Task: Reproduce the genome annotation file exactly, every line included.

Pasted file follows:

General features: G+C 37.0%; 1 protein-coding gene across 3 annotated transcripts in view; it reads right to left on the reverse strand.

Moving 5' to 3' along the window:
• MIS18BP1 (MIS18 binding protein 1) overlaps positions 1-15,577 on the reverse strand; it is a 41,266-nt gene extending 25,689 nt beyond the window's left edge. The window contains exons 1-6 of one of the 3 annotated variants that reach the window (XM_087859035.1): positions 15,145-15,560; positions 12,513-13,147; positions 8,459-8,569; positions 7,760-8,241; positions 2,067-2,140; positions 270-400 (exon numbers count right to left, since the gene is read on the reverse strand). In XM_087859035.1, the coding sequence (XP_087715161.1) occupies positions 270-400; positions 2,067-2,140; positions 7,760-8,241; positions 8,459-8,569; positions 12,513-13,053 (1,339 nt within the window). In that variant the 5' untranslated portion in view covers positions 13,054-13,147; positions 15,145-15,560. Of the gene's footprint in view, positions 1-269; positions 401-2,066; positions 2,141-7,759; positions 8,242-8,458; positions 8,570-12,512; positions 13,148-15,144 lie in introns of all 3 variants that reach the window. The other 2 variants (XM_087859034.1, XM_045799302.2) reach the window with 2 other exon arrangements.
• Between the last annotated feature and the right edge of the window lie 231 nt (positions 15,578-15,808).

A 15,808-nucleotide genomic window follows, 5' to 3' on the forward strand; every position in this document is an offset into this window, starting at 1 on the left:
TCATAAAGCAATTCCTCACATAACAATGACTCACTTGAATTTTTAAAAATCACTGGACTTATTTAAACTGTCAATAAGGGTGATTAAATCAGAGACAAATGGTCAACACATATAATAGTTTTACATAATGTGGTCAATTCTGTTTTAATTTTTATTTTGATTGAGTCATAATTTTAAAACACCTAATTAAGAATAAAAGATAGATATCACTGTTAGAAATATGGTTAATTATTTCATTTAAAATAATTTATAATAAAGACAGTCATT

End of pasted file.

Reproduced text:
General features: G+C 37.0%; 1 protein-coding gene across 3 annotated transcripts in view; it reads right to left on the reverse strand.

Moving 5' to 3' along the window:
• MIS18BP1 (MIS18 binding protein 1) overlaps positions 1-15,577 on the reverse strand; it is a 41,266-nt gene extending 25,689 nt beyond the window's left edge. The window contains exons 1-6 of one of the 3 annotated variants that reach the window (XM_087859035.1): positions 15,145-15,560; positions 12,513-13,147; positions 8,459-8,569; positions 7,760-8,241; positions 2,067-2,140; positions 270-400 (exon numbers count right to left, since the gene is read on the reverse strand). In XM_087859035.1, the coding sequence (XP_087715161.1) occupies positions 270-400; positions 2,067-2,140; positions 7,760-8,241; positions 8,459-8,569; positions 12,513-13,053 (1,339 nt within the window). In that variant the 5' untranslated portion in view covers positions 13,054-13,147; positions 15,145-15,560. Of the gene's footprint in view, positions 1-269; positions 401-2,066; positions 2,141-7,759; positions 8,242-8,458; positions 8,570-12,512; positions 13,148-15,144 lie in introns of all 3 variants that reach the window. The other 2 variants (XM_087859034.1, XM_045799302.2) reach the window with 2 other exon arrangements.
• Between the last annotated feature and the right edge of the window lie 231 nt (positions 15,578-15,808).

A 15,808-nucleotide genomic window follows, 5' to 3' on the forward strand; every position in this document is an offset into this window, starting at 1 on the left:
TCATAAAGCAATTCCTCACATAACAATGACTCACTTGAATTTTTAAAAATCACTGGACTTATTTAAACTGTCAATAAGGGTGATTAAATCAGAGACAAATGGTCAACACATATAATAGTTTTACATAATGTGGTCAATTCTGTTTTAATTTTTATTTTGATTGAGTCATAATTTTAAAACACCTAATTAAGAATAAAAGATAGATATCACTGTTAGAAATATGGTTAATTATTTCATTTAAAATAATTTATAATAAAGACAGTCATT